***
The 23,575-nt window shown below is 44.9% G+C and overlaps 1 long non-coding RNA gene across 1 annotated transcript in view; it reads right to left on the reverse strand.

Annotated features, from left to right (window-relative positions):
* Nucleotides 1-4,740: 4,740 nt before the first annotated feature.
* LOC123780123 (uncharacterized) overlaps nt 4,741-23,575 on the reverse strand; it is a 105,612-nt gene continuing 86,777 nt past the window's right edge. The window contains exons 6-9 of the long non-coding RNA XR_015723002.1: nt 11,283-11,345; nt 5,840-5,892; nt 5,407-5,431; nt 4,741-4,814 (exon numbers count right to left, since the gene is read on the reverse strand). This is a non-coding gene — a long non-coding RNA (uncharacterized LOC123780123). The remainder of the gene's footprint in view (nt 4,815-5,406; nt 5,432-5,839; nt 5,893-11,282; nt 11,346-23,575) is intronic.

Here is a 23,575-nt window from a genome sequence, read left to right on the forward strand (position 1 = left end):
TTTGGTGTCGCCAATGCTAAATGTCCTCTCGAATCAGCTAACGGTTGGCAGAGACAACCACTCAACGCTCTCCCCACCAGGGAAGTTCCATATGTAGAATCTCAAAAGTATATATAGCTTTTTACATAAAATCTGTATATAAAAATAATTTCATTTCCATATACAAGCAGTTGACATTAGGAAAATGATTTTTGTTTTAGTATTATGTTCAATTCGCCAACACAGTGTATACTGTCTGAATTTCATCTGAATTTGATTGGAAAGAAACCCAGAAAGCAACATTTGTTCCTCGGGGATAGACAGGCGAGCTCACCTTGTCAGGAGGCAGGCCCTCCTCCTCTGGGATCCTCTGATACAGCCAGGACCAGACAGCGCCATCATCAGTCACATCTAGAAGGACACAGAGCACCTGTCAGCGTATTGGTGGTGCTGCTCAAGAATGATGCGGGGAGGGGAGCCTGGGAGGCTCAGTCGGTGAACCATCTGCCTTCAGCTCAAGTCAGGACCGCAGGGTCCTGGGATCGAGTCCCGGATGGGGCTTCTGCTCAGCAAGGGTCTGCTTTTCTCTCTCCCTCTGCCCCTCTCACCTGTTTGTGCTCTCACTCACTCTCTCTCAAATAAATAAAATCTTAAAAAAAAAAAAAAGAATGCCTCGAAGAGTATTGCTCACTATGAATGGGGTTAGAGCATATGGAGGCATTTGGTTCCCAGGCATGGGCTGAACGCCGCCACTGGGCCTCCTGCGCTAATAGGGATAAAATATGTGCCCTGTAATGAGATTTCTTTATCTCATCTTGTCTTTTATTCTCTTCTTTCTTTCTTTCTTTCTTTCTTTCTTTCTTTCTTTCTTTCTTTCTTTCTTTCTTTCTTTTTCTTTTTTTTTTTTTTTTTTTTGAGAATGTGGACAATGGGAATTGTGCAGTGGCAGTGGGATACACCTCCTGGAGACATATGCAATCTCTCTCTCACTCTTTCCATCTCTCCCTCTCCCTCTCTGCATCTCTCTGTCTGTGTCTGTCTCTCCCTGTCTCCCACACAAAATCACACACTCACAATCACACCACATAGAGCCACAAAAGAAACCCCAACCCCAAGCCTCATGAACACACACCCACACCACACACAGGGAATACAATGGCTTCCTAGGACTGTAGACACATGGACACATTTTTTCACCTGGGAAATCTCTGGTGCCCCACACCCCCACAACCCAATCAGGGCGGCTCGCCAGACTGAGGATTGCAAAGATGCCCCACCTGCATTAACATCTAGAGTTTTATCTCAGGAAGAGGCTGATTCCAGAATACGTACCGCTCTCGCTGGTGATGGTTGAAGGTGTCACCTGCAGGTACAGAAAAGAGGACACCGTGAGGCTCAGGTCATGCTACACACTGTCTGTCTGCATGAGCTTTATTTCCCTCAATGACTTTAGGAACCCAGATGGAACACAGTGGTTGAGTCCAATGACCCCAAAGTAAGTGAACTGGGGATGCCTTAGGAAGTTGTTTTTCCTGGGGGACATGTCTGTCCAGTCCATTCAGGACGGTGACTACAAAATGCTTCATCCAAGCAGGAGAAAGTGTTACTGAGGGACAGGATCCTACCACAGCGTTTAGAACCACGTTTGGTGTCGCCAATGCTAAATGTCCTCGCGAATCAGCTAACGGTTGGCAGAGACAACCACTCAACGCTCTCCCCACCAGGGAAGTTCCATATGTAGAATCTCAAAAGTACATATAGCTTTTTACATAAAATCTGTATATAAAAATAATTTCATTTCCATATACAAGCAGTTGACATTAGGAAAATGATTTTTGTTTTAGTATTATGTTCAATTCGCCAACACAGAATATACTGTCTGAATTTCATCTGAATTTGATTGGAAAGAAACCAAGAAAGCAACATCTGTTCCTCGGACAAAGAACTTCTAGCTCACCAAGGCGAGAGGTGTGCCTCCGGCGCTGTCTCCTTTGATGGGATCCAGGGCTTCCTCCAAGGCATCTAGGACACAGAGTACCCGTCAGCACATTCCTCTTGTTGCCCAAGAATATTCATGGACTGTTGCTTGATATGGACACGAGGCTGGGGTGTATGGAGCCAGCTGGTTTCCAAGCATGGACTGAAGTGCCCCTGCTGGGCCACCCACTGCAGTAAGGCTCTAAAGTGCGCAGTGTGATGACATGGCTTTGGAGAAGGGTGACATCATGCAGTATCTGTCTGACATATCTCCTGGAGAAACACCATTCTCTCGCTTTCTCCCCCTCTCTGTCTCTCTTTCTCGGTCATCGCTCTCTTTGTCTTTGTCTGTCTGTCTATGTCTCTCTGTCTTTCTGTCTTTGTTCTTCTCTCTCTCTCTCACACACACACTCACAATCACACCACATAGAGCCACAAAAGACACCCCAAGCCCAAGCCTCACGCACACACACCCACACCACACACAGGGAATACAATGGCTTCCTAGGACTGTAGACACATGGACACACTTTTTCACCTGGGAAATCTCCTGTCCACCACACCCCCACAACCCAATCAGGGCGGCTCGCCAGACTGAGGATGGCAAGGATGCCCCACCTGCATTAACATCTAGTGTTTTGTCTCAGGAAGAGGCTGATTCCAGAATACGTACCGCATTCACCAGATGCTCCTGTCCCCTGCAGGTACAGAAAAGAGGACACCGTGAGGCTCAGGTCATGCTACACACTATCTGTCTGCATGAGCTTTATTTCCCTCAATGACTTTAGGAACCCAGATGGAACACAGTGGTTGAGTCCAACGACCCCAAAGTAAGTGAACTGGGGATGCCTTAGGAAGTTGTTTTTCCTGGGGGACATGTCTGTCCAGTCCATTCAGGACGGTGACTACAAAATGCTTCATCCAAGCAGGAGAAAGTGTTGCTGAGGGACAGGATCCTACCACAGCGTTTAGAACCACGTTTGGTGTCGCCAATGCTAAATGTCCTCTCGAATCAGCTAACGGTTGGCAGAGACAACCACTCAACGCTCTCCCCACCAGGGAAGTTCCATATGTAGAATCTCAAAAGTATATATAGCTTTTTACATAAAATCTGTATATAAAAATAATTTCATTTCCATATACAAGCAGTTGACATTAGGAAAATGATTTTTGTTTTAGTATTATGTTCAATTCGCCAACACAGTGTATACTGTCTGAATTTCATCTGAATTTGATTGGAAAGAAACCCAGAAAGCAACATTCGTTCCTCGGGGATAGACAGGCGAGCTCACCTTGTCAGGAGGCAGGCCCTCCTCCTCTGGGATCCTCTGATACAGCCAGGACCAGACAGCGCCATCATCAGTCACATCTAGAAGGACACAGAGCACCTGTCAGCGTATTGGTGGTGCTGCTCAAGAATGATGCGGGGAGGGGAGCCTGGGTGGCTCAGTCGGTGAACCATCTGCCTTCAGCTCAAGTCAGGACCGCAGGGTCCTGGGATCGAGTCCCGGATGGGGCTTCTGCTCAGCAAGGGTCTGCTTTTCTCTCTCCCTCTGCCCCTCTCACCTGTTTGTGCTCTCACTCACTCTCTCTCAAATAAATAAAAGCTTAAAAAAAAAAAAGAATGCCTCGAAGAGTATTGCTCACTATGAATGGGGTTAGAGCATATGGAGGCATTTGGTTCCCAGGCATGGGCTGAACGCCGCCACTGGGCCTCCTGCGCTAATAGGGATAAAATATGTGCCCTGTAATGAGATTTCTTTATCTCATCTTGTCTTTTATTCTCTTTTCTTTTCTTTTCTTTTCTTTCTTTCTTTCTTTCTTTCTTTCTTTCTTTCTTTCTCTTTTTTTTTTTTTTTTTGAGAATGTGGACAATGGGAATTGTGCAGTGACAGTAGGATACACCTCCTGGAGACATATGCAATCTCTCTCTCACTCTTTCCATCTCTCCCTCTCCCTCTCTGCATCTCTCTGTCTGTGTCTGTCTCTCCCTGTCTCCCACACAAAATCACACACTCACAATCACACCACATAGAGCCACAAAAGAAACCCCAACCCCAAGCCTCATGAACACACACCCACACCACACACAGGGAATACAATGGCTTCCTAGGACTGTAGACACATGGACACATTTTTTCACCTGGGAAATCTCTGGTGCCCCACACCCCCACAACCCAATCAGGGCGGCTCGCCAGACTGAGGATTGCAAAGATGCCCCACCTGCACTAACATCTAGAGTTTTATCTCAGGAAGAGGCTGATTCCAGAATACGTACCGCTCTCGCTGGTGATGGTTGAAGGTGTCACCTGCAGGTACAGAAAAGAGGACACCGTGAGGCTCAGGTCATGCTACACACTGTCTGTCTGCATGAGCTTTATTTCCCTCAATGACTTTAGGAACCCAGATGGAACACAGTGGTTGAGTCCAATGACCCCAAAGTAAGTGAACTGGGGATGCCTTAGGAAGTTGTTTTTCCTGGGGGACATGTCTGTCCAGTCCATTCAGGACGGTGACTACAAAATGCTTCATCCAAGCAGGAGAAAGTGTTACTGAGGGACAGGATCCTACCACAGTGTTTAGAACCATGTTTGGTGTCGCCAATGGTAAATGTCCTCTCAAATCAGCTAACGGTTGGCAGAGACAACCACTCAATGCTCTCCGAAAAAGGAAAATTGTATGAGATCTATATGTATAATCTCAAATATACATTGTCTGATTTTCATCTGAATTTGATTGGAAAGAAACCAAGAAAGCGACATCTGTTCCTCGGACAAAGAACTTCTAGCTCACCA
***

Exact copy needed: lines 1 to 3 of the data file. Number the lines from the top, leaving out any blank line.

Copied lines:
The 23,575-nt window shown below is 44.9% G+C and overlaps 1 long non-coding RNA gene across 1 annotated transcript in view; it reads right to left on the reverse strand.

Annotated features, from left to right (window-relative positions):
* Nucleotides 1-4,740: 4,740 nt before the first annotated feature.